Investors just starting out are often deluged with information about which stocks are best, making it difficult to find quality stocks that can serve as a foundation for a portfolio.
If you're new to investing, fear not. Here are three tech stocks with strong business models, excellent financials, and growth opportunities that can jump-start an investor's stock-buying journey.
1. Amazon: The dominant e-commerce company
Amazon (AMZN -1.44%) is one of the most prominent companies globally and is the leading U.S. e-commerce retailer, controlling roughly half of all the e-commerce business in the United States. But Amazon is a conglomerate of sorts and manages businesses outside of the e-commerce arena as well, including segments dealing with cloud storage and computing, video content, brick-and-mortar grocery stores, smart appliances, and more.
Analysts estimate Amazon will generate $476 billion in revenue in 2021, growing 23% over 2020's total. This growth rate could easily continue as Amazon operates in growing industries such as e-commerce and cloud computing. The cloud computing market alone is expected to total $332 billion this year and Amazon is one of the top players in that industry.
Amazon has the spare funds and ability to enter new industries and find opportunities, with a strong balance sheet that currently holds $90 billion in cash and marketable securities. A new investor can take comfort in Amazon's collection of leading businesses, and the cash to provide both financial safety and potential opportunity in the future.
Despite its seemingly high share price, the stock is reasonably valued, trading at a price-to-sales ratio of 3.4 (a quite reasonable figure for a tech growth stock) using analyst revenue estimates for 2021. That's the lowest it's been since May 2020.
2. Alphabet: The search engine king
Alphabet (GOOG -0.44%) (GOOGL -0.55%) is a technology conglomerate known best for Google Search, the internet search engine that maintains a 92% share of global searches. It also owns YouTube, Google Cloud (a cloud-computing business), several enterprise software operations, Google Maps, Waymo self-driving cars, and more.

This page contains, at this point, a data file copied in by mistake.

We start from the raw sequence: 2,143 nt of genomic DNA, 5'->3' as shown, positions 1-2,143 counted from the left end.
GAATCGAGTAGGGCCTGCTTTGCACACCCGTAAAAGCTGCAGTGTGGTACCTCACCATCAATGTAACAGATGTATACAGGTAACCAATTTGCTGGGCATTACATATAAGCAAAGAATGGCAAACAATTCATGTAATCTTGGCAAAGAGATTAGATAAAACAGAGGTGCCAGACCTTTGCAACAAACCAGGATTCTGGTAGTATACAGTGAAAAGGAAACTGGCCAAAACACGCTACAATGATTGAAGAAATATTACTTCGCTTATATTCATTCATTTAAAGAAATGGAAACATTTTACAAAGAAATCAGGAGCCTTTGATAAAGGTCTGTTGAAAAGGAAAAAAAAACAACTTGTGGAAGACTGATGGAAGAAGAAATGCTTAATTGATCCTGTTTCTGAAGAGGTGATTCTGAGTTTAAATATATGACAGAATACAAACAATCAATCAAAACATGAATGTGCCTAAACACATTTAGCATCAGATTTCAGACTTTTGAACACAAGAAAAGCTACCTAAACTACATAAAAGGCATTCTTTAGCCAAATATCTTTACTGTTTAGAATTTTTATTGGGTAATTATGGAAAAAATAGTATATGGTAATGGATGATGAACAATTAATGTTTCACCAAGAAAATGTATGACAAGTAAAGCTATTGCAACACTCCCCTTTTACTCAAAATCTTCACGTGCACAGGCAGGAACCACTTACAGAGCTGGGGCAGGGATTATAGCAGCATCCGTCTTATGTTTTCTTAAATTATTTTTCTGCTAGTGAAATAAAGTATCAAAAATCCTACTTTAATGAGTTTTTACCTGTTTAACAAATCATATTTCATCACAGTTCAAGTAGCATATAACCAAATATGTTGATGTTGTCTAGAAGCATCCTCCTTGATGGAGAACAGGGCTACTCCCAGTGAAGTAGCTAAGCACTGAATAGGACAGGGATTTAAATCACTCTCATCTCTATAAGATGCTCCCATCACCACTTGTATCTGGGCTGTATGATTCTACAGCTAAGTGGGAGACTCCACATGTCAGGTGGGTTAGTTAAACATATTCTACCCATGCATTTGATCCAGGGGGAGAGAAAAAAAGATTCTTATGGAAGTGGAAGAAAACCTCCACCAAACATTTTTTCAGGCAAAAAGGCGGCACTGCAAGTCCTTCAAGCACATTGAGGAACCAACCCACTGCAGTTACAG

Like Amazon, Alphabet is a large business and it expects to bring in $250 billion in revenue in 2021, a 37% increase over 2020's total. A Significant majority of Alphabet's revenue (about 92%) comes from Google ads, YouTube, and related Google services.
Its recent 2021 second-quarter earnings showed that the ad business is as strong as ever for Alphabet. Google Ads revenue for the quarter grew 68.9% year over year to $50.4 billion, with YouTube ads revenue jumping 83.4% year over year and contribute about $7 billion of that total. It should be noted that these percentage increases are in comparison to a 2020 quarter that was weighed down by the adverse economic effects of the growing COVID-19 pandemic.
Unlike Amazon, Alphabet's P/S ratio of 7.5 is near its highest level in a few years. However, Alphabet's continued growth and the company's dominant market positions add up to a stock that could continue to grow steadily over the long term.
3. Nvidia: Leading tech into the future
Nvidia (NVDA -1.51%) develops graphics processing units (GPUs) and system semiconductor chips that are used in gaming and a variety of commercial uses, including artificial intelligence, cloud-computing and data-center storage, autonomous driving, high-performance computing, and more. These are all technology-intensive industries widely expected to grow further in the coming years and likely to require Nvidia products.
The company is forecast to generate $25 billion in revenue in its fiscal 2022 year (which roughly corresponds to the 2021 calendar year), a 49% increase year over year. Nvidia generated $2.6 billion in free cash flow from its business on $6.5 billion in revenue in Q2, a conversion rate of 40%, suggesting the business is very profitable.
Nvidia made waves in its industry in September 2020 by announcing a blockbuster deal to acquire Arm Holdings, a chip designer, for $40 billion. Regulators are currently reviewing the deal; if it closes, Nvidia will gain access to a lot of intellectual property in the form of chip designs (and the rights to them), becoming even better positioned for a technologically intense future.
This year, the stock price has done well, up 59% year to date, and it is currently trading at a P/S of 21 (using Nvidia's expected revenue for the year). This is the highest valuation the company has had since the pandemic began, so the stock is commanding a premium price. Interested investors might want to wait for a potential pullback on price before buying in or buy now and hold the stock as the business grows into its relatively lofty price.
Here's the bottom line
Beginning investors would be well served by trying to build their portfolio around quality stocks from quality companies. Amazon, Alphabet, and Nvidia are robust businesses that generate a lot of cash and have opportunities to continue growing despite their already large size. That makes these three tech stocks a good place to start.